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SCO's Hail Mary Pass & What's Wrong With It
Tuesday, September 14 2004 @ 05:17 AM EDT

Wednesday was supposed to be the day IBM got its hearing on its cross motion for partial summary judgment on its claim for a declaratory judgment of non-infringement of copyright, specifically "for a declaration of non-infringement with respect to IBM's Linux activities (the 'Tenth Counterclaim')". It was filed back in mid-May. It was to be heard at the same time as argument on SCO's motion to dismiss or stay the same claim.

Rather than let that happen, SCO has filed its Expedited Motion to Enforce the Court's Scheduling Order Dated June 10, 2004. By filing two days prior to the hearing, I think they may well get a delay on Wednesday, if only because the judge may not have time to even read this by then (heaven only knows the style alone makes one want to go walkabout), and of course IBM may or may not be able to respond to it prior to Wednesday. So I think it's a strategy thing. If the judge is a geek, they won't pull it off; but if not, they may well succeed in getting at least a little delay. But there are some issues that ought to prevent them from succeeding, not just tech issues, but legal ones as well.

Issues Off the Top of My Head

1. First, they present their motion as if IBM is violating or rebelling against Judge Wells' scheduling order. That will not impress her. Maybe subliminally, if she is a control freak. But I've seen no indication of anything like that. She knows perfectly well that you are not in any way required to wait until discovery is finished to bring a summary judgment motion. So, at a minimum, that spiel ought to leave her cold.

Rule 56, which is one of the rules under which IBM brings its motion, is quite clear on this point:

"Rule 56. Summary Judgment

(a) For Claimant.

A party seeking to recover upon a claim, counterclaim, or cross-claim or to obtain a declaratory judgment may, at any time after the expiration of 20 days from the commencement of the action or after service of a motion for summary judgment by the adverse party, move with or without supporting affidavits for a summary judgment in the party's favor upon all or any part thereof.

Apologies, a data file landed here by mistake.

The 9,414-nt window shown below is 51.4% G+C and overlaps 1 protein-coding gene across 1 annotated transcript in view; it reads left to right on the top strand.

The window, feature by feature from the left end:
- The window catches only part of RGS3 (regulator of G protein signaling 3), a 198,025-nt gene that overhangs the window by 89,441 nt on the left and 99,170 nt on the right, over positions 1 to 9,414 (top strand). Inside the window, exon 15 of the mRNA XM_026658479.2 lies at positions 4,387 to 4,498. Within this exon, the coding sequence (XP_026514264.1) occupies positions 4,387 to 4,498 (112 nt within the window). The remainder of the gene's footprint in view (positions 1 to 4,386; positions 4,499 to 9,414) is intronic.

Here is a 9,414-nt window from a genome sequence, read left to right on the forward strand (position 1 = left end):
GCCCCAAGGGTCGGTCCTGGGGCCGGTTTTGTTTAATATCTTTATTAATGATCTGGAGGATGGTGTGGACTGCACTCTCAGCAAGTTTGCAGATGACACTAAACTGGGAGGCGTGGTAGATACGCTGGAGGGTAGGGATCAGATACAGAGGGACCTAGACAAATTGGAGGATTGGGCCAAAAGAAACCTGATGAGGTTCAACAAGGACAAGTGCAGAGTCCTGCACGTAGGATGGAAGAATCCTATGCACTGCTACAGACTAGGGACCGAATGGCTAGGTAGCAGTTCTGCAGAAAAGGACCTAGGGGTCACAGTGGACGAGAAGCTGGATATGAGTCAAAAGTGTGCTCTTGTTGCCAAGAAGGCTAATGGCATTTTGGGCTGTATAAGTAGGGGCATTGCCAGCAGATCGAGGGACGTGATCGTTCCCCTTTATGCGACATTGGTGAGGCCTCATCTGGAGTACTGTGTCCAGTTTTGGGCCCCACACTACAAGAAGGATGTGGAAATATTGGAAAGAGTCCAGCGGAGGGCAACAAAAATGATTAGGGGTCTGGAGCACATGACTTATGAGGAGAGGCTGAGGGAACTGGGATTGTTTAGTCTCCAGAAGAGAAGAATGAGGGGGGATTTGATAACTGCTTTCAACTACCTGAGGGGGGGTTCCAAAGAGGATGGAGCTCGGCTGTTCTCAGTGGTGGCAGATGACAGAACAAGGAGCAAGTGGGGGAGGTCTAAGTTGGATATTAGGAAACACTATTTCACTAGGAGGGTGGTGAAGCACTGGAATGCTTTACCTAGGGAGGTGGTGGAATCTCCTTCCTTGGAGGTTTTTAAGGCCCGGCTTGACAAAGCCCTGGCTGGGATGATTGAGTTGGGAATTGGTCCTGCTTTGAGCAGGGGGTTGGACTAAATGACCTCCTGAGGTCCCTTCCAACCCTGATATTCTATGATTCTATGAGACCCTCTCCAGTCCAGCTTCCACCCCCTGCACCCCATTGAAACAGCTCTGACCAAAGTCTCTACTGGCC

(b) For Defending Party.

A party against whom a claim, counterclaim, or cross-claim is asserted or a declaratory judgment is sought may, at any time, move with or without supporting affidavits for a summary judgment in the party's favor as to all or any part thereof."

SCO's nasty spin in no way alters that rule, and the judge will know it. At any time means at any time. All cases have scheduling orders. It doesn't freeze the case while everyone waits for the sand to slowly drip through the hourglass. Not that SCO wouldn't love that. So they ask the judge to "enforce" her schedule.

IBM's position is this:

1. SCO claims to hold copyrights to certain UNIX software, which give it the right to control IBM's use of and contributions to Linux, a computer operating system which was pioneered in 1991 by an undergraduate student named Linus Torvalds and has since been continuously developed over the Internet by thousands of programmers worldwide. SCO refuses, however, to disclose its purported evidence that IBM's Linux activities infringe SCO's alleged copyrights, despite two court orders requiring it to do so.

2. IBM asked SCO (more than seven months ago) to identify the precise lines of Linux code in which it claims rights, and the precise lines of code in the UNIX software from which SCO alleges such Linux code is copied or derives. Unless SCO can match up the lines of code in Linux to which it claims rights to the precise lines of code in the UNIX software over which SCO claims copyright protection, SCO cannot show copyright infringement.

3. Based upon SCO's failure to come forth with evidence to demonstrate infringement, summary judgment should be entered in favor of IBM on its claim that IBM's Linux activities do not infringe SCO's alleged copyrights relating to UNIX. After more than a year of litigation, two orders to compel and two affidavits from SCO certifying that it has provided complete responses to IBM's interrogatories, SCO admits - by its silence and failure to provide evidence - that IBM's Linux activities do not infringe SCO's alleged copyrights. Although SCO has identified certain materials in Linux to which it claims rights (albeit without the required specificity), SCO fails altogether to show how IBM's Linux activities infringe SCO's alleged copyrights concerning the UNIX software.

4. Additional discovery is unnecessary here. SCO has had access to all of the information necessary to determine whether and how IBM's Linux activities infringe its purported copyrights from the outset of this case - the source code to which SCO purports to hold copyrights on the one hand and the publicly available source code for Linux on the other - and yet is unable to proffer any evidence of copyright infringement. Indeed, given SCO's repeated failure to comply with the Court's orders, the fact of IBM's non-infringement should simply be established against SCO, and SCO should not be allowed to adduce evidence on this issue under Rule 37(b)(2)."

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